James Mabe, proprietor of a gift shop on Seawall Boulevard in Galveston, Tex., has been applying Harry Truman's advice to politicians: "If you can't stand the heat, get out of the kitchen." In the process, Mabe has expanded the scope of the First Amendment, but the battle is not over.
This case -- unprecedented in First Amendment annals -- began when Mabe failed to persuade city officials to have mercy on tourists by providing restrooms on Seawall Boulevard. Undaunted, Mabe printed and distributed 2,000 pamphlets, which read: "The Business Operators on Seawall Boulevard Apologize for No Public Restroom Facilities on Our Beachfront. The Persons to Contact Are . . ." There followed the names and home phone numbers of two city council members, four members ofthe city's Park Board of Trustees, and Mayor Jan Coggeshall. (Those home numbers were in the phone book, and some of them also appeared on public documents published by the park board.)
The public officials listed in the pamphlet soon began receiving calls at home, some of them around 3 in the morning. The messages -- unfriendly, with occasional pungent variations -- concerned the lack of restroom facilities. The City of Galveston and the park board thereupon filed a lawsuit against Mabe. They said that Mabe, having harassed, intimidated and invaded the privacy of certain public officials, should be punished. One hundred thousand dollars in actual damages and $100,000 in punitive damages should do just fine.
In July 1984, Judge Don Morgan, a state district court judge considered to be strongly attached to the First Amendment, issued a temporary injunction against Mabe. The gift-shop owner was forbidden to continue distributing the names and phone numbers. At the same time, the judge cited Mabe for contempt of court, fining him $500 and sentencing him to seven days in the county jail. The contempt penalties resulted, said the judge, from Mabe's having disobeyed a previous temporary restraining order to stop his shenanigans. (Mabe had dialed a call to the mayor for a New York woman who was indignant over the lack of restroom facilities.)
Mabe, having been led away to the slammer by three deputies, was soon released on a $50,000 bond, vowing to continue his free-speech fight as far as it would take him.
The next stop was a three-judge panel of the Texas Court of Appeals, First Supreme Judicial District. In January, those jurists reversed Judge Morgan, dissolving the injunction against Mabe. Privacy is a mighty important thing, said the court, but a prior restraint on speech is exceedingly hard to justify under the Constitution, especially when the speech is "critical of the conduct of public business or bears on some matter of public concern. In such an instance, the interest in privacy is outweighed by the larger, fundamental interest in free discussion. . . . "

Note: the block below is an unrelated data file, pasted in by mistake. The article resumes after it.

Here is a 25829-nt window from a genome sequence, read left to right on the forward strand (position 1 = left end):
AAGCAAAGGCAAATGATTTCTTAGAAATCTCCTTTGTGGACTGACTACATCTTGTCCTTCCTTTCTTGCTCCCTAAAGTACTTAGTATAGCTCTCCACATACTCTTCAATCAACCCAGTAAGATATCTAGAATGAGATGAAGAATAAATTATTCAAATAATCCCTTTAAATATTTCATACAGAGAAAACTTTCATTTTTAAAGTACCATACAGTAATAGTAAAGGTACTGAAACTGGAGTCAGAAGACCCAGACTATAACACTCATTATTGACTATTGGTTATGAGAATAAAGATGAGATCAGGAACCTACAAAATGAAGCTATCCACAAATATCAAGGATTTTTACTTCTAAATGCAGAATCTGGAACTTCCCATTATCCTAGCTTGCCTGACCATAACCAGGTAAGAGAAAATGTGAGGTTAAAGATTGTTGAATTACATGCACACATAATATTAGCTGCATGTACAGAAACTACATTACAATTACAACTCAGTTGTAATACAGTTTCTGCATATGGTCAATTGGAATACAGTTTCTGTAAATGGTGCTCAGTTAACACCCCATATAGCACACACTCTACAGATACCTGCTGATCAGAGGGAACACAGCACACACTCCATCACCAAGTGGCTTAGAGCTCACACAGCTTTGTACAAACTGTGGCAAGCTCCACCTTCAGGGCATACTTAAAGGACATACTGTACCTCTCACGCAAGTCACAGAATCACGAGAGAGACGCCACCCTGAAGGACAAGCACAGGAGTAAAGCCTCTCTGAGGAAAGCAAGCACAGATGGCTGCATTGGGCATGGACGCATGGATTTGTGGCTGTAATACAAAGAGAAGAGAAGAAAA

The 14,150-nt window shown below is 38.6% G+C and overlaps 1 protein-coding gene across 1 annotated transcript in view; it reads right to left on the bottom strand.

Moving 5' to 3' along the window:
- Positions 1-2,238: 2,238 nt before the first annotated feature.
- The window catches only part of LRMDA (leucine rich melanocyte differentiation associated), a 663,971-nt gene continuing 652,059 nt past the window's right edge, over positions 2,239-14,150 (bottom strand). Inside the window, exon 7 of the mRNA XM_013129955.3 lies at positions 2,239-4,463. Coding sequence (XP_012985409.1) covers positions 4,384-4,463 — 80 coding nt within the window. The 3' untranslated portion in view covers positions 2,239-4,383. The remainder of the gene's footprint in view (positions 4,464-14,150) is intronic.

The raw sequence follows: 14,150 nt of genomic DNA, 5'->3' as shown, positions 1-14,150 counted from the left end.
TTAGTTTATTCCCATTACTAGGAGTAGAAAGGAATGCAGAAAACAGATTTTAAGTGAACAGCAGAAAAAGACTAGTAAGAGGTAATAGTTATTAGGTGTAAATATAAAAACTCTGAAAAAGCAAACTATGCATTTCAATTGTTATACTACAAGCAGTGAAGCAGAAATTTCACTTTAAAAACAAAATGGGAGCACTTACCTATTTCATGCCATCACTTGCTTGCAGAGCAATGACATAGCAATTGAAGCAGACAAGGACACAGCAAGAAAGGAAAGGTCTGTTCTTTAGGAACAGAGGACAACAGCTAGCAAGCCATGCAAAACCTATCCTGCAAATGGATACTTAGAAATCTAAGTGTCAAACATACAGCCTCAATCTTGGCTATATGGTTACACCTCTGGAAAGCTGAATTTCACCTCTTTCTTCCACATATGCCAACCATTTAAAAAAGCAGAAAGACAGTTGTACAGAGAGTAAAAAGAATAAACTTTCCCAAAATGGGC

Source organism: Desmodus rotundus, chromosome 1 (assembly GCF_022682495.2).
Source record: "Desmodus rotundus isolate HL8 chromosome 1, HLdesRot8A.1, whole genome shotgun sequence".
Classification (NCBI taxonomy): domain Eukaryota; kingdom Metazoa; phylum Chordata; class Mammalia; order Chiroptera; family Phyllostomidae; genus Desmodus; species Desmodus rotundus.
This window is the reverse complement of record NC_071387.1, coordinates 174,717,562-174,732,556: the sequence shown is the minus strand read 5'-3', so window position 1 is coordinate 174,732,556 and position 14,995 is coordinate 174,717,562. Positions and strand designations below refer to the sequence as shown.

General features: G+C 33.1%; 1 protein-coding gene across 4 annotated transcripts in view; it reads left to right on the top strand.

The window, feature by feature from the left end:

Mabe's pamphlets "had a direct relationship to the public interest." As for the annoyances, including interruption of sleep, there is always, said the court, the option of getting an unlisted number.
A question not before the court was whether the First Amendment protects an irate citizen who has searched out a public official's unlisted number and uses it in the small hours of the morning. Mabe's lawyer, Anthony Grifld still have a First Amendment right, under those conditions, to exercise the ingenuity to track down his public servant and petition him by unlisted telephone. And that leads to a third option for the public official -- an answering machine that might also be programmed to yell back at the petitioner.
The plaintiffs have been denied a rehearing of the Court of Appeals decision, and the lawyer for the park board tells me he is now going to the highest court in the state, the Texas Supreme Court. (The attorney for the City of Galveston is less enthusiastic about continuing the climb.)
Cheering Mabe on all the way has been Inbetween, a fortnightly "alternative" magazine in Galveston. After the lower court was reversed, the publication said of the litigious politicians: "They should realize that dialogue with constituents doesn't end with their election. In fact it just begins. We encourage our readers to call and register protest with our public officials anytime they like."
Meanwhile, Mabe, merrily proclaiming that his belief in the court system has been restored, plans to use that system to sue the City of Galveston and its mayor for the $14,000 in legal fees it has cost him to send his pamphlets into the world again. Mabe also points out that with all the money the city has spent trying to punish him, it could have put up the restrooms on Seawall Boulevard.